HERE we go again. Two years after the introduction of the voluntary Dual Language Programme (DLP) in schools, it continues to be troubled by controversy and uncertainty.
Why is it hard to give the programme the room and support it needs, free of noise and confusion, so that it has the best chance of succeeding?
It is as if some among us insist on seeing difficulties in opportunities, and are persistently trying to snatch defeat from the jaws of victory.
The objective has been clear from the start.
The programme allows selected schools to teach STEM (science, technology, engineering and mathematics) subjects fully in English.
Unlike the ill-fated PPSMI, a mandatory, across-the-board policy to teach Science and Mathematics in English, the DLP is rolled out only in schools that are ready and willing, with teachers and parents having a say in the matter.
And yet, even before its launch, there had been objections from those who believed that the programme would somehow diminish the learning of the national language, Mandarin and Tamil.
Nevertheless, the programme began in January 2016 with 300 schools – less than 3% of the country’s total primary and secondary schools – that met the criteria stated in the Education Ministry’s guidelines.
Last November, Sunday Star highlighted Education Ministry statistics that showed between 18% and 95% of students in the DLP schools have improved their English grades.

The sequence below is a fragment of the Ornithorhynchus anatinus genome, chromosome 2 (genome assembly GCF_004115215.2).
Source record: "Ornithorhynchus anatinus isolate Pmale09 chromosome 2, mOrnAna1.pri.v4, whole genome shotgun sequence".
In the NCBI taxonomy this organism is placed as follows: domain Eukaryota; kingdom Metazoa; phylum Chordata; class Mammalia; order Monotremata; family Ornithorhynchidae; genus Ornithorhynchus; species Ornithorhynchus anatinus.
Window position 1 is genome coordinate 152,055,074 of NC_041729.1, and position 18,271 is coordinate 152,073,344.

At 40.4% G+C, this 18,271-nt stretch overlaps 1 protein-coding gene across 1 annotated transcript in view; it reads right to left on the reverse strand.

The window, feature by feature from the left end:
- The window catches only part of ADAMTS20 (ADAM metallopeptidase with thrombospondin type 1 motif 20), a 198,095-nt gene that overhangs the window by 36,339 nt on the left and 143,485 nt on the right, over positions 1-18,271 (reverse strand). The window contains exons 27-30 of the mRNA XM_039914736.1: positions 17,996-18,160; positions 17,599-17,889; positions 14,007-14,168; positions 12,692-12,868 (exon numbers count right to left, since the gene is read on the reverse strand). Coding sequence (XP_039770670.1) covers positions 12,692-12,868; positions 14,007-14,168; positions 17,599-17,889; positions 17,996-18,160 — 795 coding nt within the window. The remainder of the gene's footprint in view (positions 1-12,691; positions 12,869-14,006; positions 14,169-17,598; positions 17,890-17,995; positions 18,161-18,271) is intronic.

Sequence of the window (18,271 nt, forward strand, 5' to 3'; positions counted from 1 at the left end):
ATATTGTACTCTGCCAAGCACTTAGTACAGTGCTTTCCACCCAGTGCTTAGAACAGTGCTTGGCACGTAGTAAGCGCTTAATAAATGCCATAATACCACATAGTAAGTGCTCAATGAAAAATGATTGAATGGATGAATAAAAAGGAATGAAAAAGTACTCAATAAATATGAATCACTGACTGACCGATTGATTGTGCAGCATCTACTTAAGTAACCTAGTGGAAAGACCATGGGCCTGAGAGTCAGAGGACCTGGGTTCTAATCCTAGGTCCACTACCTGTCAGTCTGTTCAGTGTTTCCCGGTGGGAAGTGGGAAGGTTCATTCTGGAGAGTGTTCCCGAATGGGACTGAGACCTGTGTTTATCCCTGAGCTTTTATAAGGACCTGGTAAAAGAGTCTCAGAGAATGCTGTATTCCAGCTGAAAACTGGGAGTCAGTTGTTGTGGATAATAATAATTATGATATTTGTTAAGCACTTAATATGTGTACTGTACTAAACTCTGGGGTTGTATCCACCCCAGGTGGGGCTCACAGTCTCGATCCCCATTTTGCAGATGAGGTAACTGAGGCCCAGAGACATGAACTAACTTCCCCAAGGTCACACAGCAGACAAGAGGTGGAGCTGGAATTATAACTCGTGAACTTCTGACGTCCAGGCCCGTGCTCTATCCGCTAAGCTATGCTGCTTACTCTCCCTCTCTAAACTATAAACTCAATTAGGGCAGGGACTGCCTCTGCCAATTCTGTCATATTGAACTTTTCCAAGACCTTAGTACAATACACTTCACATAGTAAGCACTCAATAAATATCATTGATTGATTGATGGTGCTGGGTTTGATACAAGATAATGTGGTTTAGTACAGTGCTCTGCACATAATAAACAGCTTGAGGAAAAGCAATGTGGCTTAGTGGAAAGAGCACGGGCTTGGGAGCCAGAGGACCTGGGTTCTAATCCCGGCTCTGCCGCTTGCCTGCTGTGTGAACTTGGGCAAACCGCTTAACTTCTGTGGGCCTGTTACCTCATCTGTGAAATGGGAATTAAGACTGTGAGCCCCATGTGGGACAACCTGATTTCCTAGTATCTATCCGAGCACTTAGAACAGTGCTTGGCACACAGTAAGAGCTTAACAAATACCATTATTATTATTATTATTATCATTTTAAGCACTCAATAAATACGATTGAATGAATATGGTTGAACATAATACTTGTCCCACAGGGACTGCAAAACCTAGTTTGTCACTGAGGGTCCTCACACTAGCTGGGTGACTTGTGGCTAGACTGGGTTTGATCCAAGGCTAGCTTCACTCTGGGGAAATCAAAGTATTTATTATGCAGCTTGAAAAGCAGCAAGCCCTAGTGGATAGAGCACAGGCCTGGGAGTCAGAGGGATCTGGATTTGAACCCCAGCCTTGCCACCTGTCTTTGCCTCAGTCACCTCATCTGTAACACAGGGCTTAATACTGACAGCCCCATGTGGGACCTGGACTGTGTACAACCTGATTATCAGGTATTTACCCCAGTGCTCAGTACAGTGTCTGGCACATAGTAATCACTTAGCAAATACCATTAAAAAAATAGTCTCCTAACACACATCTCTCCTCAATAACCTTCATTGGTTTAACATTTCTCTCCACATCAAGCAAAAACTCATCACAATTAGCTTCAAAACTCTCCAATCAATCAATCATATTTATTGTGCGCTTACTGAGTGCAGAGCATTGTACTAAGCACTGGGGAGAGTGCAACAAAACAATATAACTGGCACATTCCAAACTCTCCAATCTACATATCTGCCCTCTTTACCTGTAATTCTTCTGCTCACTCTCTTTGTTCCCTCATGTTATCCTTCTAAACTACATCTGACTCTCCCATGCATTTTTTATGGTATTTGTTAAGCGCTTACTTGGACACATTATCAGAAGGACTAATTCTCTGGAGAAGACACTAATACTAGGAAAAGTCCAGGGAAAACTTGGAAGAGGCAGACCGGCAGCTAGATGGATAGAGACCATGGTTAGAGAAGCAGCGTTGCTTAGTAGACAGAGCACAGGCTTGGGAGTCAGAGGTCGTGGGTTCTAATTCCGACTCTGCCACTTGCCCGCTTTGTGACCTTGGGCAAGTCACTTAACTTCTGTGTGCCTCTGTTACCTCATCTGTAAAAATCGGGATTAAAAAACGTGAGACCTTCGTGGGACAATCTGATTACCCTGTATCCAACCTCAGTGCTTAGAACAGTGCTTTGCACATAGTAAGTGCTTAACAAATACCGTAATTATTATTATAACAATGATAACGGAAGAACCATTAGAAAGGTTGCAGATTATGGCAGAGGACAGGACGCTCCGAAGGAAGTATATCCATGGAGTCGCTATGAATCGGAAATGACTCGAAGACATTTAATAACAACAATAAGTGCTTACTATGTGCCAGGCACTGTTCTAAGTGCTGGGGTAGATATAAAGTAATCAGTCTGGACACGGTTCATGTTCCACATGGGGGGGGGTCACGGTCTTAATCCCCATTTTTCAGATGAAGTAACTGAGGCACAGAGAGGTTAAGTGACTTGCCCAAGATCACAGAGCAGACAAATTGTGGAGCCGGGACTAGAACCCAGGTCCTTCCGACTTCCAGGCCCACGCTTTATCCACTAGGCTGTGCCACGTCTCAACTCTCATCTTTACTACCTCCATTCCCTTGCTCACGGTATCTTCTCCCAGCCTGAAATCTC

Some people have questioned the conclusiveness of these numbers, but what is certain at this point is that there is a demand for the programme.
Last year, there were 1,215 DLP schools. According to the ministry, another 214 have been approved to implement the programme this year.
But why was there tentativeness over the fate of the programme in the early part of last week?
On Jan 1, a blogger posted a statement purportedly from a state Education Department to say that the DLP has been postponed, causing anxiety among the affected schools, parents and students.
It was only three days later that the Education Ministry clarified that the programme would continue, adding that the DLP classes start today (in Kedah, Kelantan, Terengganu and Johor) or tomorrow, in the other states.
The ministry said a circular and guidelines of the DLP implementation this year would be out within this week.
The lack of an immediate response from the ministry encouraged the perception that there was some dithering over the programme.
It does not help that the DLP guidelines were still being tweaked after the school year had begun.
Hopefully, the DLP can now proceed at full speed.
The programme is about duality in how Science and Mathematics can be taught, and not about being in two minds as to what is best for our schoolchildren.